Comparing Django ORM, SQLAlchemy & SuRF

The query interface is the part you see most of your favourite ORM, I believe. So here’s an overview on how three ORMs for Python offer querying: Django ORM, SQLAlchemy and SuRF. The former two are well known for SQL, the latter is a relatively new interface to RDF data (queried foremost by SPARQL).

My goal is to see what methods are offered to query data and to compare those to each other. Here I’ll be coming from the Django side, comparing equivalent methods to SQLAlchemy and also to SuRF. Don’t get me wrong, SQLAlchemy users probably come from a different angle but then I don’t use it often enough to know the full ORM details. For my usecase this suffices so far.

The real goal here is to see what needs to and can yet be done for SuRF. I already started developing Django style complex Q queries and slicing and want to see how SQLAlchemy does it. And also what else I need to take care of.

This list is far from complete, nor, as said, does it present an unbiased view. I might extend this list in the future. Feel free to note errors and other important differences.

Sources

On SQLAlchemy

I personally don’t have much experience with the SQLAlchemy ORM, so take the examples for SQLAlchemy with a grain of salt. I’ll use the query_property here (see http://www.sqlalchemy.org/docs/05/reference/orm/sessions.html) so that it compares more easily to Django. However I don’t know if this way is generally accepted in the SQLAlchemy world.

Here is the way the tutorial of SQLAlchemy puts it:

session.query(User).all()

Using the query_property it boils down to:

class MyClass(object):
    query = db_session.query_property()

MyClass.query.all()

On SuRF

SuRF being an Object Relational Mapper for RDF data does many things differently. Most importantly a property has always a list of values – it might be empty, have one value or several. Also some functionality like aggregates was only specified in SPARQL 1.1 and has yet to be implemented by many backend stores. SuRF knows namespaces and thus a property is referenced by its namespace, here “myns” for property “prop”.

The comparison

Django ORM SQLAlchemy SuRF Description
MyClass.objects.all() MyClass.query.all() MyClass.all() All elements
MyClass.objects.filter(prop=10) MyClass.query.filter(MyClass.prop==10)
MyClass.query.filter_by(prop==10)
MyClass.get_by(myns_prop=10) Query by parameter
MyClass.objects.get(pk=10) MyClass.query.get(10) MyClass.get_by(myns_pk=10).one() Unique key
MyClass.objects.get(prop=10) MyClass.query.filter(MyClass.prop==10).one() MyClass.get_by(myns_prop=10).one() One exact result
? MyClass.query.filter(MyClass.prop==10).first() MyClass.get_by(myns_prop=10).first() First result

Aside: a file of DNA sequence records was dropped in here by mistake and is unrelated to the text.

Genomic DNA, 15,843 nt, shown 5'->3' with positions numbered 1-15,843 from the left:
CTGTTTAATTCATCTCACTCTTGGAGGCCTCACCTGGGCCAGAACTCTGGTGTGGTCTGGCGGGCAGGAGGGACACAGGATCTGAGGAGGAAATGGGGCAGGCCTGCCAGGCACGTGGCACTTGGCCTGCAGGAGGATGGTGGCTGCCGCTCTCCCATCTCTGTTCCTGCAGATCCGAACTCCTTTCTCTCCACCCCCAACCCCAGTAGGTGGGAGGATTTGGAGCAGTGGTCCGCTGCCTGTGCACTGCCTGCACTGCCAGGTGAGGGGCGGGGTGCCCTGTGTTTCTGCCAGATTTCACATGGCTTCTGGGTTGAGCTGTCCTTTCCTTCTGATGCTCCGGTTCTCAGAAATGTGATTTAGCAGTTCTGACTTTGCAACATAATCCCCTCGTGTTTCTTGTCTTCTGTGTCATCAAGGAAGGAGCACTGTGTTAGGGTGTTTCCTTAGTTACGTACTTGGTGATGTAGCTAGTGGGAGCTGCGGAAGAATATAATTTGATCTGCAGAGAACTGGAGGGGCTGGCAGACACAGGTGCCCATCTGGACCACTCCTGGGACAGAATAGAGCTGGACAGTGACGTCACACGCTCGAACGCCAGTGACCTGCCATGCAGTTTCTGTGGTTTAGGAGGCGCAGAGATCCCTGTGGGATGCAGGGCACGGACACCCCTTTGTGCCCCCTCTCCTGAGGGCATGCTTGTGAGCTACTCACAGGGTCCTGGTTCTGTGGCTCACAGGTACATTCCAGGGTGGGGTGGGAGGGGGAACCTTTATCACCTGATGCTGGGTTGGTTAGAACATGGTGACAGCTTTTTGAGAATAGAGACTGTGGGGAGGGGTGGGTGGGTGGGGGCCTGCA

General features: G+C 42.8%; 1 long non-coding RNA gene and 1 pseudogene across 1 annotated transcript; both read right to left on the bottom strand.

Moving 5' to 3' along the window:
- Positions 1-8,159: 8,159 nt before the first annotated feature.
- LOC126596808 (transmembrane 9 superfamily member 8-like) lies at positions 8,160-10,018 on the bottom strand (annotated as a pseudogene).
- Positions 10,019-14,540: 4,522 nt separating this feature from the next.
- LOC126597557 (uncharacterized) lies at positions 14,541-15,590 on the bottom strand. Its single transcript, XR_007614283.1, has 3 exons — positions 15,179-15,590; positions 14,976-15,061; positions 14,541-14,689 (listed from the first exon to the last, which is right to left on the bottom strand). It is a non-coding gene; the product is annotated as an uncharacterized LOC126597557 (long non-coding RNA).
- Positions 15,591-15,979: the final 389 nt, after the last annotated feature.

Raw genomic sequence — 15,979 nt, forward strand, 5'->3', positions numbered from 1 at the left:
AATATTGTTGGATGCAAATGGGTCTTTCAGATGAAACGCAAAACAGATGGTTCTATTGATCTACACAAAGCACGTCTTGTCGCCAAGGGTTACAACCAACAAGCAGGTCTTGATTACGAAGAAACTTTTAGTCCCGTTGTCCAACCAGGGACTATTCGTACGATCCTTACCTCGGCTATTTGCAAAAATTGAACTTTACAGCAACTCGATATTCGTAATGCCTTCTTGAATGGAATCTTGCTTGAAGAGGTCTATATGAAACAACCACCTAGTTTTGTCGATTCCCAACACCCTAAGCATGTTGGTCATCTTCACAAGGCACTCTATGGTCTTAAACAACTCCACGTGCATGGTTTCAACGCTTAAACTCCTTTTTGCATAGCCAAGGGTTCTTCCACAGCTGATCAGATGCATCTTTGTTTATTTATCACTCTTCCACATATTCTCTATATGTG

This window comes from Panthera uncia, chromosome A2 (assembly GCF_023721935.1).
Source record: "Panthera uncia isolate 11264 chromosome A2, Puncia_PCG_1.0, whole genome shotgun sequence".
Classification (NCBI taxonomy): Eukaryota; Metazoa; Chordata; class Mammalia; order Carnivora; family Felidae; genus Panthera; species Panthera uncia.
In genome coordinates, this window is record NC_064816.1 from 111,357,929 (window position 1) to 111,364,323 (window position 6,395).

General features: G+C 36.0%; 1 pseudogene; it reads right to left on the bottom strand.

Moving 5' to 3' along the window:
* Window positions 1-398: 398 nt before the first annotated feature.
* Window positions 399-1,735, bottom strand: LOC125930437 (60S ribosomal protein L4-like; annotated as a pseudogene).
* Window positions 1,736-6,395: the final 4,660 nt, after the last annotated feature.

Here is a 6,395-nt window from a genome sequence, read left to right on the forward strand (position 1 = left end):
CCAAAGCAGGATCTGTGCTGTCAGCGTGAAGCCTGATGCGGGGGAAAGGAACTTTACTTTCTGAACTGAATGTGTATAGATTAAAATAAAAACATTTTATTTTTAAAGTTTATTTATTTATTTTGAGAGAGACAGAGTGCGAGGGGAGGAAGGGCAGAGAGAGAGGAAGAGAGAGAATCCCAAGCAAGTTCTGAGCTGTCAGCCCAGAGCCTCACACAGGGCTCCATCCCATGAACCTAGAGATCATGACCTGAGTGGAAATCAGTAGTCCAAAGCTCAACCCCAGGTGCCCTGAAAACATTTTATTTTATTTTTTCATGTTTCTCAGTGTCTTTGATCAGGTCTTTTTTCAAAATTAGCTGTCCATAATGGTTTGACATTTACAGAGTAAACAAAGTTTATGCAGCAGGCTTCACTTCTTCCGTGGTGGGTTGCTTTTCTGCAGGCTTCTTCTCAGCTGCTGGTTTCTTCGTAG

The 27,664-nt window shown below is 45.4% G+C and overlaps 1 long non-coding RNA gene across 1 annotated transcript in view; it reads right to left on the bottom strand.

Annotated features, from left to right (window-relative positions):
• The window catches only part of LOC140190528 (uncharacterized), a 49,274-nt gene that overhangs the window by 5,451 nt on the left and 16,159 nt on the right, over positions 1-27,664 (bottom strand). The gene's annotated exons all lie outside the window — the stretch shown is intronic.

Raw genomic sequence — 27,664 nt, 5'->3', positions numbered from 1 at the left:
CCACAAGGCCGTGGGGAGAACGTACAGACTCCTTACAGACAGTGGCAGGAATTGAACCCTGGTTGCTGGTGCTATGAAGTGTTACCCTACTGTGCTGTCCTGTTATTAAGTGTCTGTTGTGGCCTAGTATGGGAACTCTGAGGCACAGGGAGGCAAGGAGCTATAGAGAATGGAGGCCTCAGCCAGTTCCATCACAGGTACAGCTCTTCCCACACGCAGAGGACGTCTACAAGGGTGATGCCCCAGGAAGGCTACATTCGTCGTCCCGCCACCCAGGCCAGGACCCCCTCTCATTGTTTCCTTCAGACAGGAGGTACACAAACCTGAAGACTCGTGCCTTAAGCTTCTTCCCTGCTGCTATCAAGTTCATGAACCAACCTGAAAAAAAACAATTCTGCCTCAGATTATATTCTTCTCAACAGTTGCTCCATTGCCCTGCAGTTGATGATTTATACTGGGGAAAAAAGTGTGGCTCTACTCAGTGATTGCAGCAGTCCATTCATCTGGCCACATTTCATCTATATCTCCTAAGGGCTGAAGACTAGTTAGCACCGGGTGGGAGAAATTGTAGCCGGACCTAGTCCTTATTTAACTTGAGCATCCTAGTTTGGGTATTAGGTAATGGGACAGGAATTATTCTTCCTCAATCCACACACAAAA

MyClass.objects.filter(prop__gt=10) MyClass.query.filter(MyClass.prop > 10).all() MyClass.all().filter(myns_prop=”(%s > 10)”) Greater than filtering
MyClass.objects.filter(prop__in=[1, 2]) MyClass.query.filter(MyClass.prop.in_([1, 2])) MyClass.get_by(myns_prop=[1, 2]) In list
MyClass.objects.filter(
prop__startswith=’somethin’)

MyClass.query.filter(
MyClass.prop.like=’somethin%’)

MyClass.all().filter(
myns_prop=”regex(%s,”^somethin”,”i”)”)
Substring
MyClass.objects.exclude(prop=10) MyClass.objects.filter(~MyClass.prop == 10) Negative search
MyClass.objects.all().count() MyClass.query.all().count() len(MyClass.all()) Result count
MyClass.objects.all().delete() MyClass.query.all().delete() Batch removal
MyClass.objects.all().exist() ? Boolean exist
MyClass.objects.all().order_by(“-prop”) MyClass.query.all().order_by(
desc(MyClass.prop))
MyClass.all().order(ns.MYNS.prop).desc() Descending ordering
default default MyClass.all().full() Preload properties
MyClass.objects.all().select_related(prop) session.query(MyClass)
.options(joinedload(‘prop’)).all()
Eagerly load relations
MyClass.objects.aggregate(Avg(‘prop’)) session.query(func.avg(MyClass.prop)).all() Aggregates
MyClass.objects.all()[1:10] MyClass.query.all()[1:10] MyClass.all().offset(1).limit(10) Slicing
MyClass.objects.all().only(“prop”) session.query(MyClass.prop).all() Performance
MyClass.prop.remove(i) MyClass.prop.remove(i) MyClass.myns_prop.remove(i) Remove from one-to-many relationship
MyClass.objects.filter(
Q(prop=’x’) | Q(prop=’y’))
MyClass.query.filter(or_(MyClass.prop==’x’, MyClass.prop==’y’)) Complex expression

Using Selenium to validate XHTML markup using lettuce

I am currently getting started on providing unit tests for Deniz with Selenium. While deniz is pure Javascript (with HTML & CSS) I am using Python with Lettuce (clone of Ruby’s cucumber) to test the application. Lettuce is a behaviour driven development (BDD) tool and makes testing clean and fun.

In this fashion I wanted to check that the W3C XHTML button is placed correctly, i.e. that deniz actually is valid XHTML. So automatic testing comes into play.

Here’s a small receipt to formulate the validation test. There are some quirks when using Firefox that needed a workaround, so I thought I share:

https://gist.github.com/924043

So I found out that while "static" deniz.html is valid XHTML the components that get embedded once Javascript is run breaks the document’s validity.

Now that brings me to a new question: Should AJAX-style webpages stricly adhere to W3C standards while operating, i.e. going through various states of the application, each changing the underlying HTML code? I guess so.